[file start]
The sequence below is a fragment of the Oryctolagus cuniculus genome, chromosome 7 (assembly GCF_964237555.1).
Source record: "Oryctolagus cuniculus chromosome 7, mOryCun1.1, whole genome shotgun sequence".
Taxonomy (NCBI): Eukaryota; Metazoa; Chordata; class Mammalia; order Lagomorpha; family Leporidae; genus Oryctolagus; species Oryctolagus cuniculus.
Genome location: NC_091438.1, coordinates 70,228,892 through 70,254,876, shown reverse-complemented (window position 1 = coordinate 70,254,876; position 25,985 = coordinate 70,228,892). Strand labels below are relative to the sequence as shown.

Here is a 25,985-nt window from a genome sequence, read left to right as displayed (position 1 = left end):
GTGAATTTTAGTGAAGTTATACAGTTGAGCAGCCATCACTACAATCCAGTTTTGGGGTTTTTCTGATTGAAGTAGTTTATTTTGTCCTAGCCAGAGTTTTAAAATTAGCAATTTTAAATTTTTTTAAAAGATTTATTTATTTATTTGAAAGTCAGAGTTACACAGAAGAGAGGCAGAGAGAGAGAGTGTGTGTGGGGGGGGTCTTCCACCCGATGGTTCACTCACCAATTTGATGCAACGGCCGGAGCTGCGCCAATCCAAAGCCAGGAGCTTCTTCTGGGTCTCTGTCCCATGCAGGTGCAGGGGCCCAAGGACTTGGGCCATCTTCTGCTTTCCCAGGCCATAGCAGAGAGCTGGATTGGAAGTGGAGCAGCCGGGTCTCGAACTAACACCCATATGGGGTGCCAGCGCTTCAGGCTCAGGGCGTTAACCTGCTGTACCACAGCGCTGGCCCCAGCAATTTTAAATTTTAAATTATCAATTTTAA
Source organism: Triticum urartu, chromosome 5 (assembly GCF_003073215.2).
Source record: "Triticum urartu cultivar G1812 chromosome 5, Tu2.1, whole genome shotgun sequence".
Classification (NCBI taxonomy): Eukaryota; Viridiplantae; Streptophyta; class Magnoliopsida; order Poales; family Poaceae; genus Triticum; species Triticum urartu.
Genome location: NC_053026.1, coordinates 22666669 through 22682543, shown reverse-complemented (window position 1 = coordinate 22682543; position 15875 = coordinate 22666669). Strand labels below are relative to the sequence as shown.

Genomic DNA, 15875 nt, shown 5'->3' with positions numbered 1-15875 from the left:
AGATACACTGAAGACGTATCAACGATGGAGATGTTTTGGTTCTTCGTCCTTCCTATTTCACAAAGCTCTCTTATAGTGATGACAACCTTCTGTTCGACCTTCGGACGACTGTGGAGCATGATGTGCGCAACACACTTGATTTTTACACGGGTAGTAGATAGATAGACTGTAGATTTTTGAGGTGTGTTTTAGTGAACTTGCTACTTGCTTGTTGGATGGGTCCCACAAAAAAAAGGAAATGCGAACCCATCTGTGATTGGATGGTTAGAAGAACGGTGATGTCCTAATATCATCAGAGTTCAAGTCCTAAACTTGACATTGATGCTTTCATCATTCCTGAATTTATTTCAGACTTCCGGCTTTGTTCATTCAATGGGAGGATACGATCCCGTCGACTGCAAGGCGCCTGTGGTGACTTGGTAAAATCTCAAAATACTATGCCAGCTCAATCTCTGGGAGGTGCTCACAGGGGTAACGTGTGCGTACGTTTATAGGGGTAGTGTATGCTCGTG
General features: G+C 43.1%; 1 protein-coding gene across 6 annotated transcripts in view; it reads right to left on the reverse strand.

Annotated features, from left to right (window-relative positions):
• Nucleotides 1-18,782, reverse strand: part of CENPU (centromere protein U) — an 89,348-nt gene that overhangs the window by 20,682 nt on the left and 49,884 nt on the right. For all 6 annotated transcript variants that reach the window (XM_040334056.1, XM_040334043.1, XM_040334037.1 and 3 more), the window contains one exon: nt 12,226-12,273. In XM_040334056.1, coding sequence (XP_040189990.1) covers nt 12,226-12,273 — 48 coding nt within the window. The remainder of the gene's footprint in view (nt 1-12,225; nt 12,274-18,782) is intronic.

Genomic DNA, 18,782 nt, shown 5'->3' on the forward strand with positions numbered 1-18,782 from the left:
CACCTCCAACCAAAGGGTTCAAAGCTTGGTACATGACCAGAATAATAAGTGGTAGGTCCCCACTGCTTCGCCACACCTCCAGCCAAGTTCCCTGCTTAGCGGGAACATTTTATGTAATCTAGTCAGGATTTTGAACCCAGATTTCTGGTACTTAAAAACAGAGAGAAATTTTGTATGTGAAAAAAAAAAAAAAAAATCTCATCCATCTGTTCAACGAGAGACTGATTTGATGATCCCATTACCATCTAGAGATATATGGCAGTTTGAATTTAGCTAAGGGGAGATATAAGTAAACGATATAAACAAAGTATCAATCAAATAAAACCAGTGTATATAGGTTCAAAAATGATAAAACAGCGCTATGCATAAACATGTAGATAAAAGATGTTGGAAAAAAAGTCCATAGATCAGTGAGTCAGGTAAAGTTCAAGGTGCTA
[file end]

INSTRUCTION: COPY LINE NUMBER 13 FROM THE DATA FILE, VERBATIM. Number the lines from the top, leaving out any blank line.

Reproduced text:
General features: G+C 43.1%; 1 protein-coding gene across 6 annotated transcripts in view; it reads right to left on the reverse strand.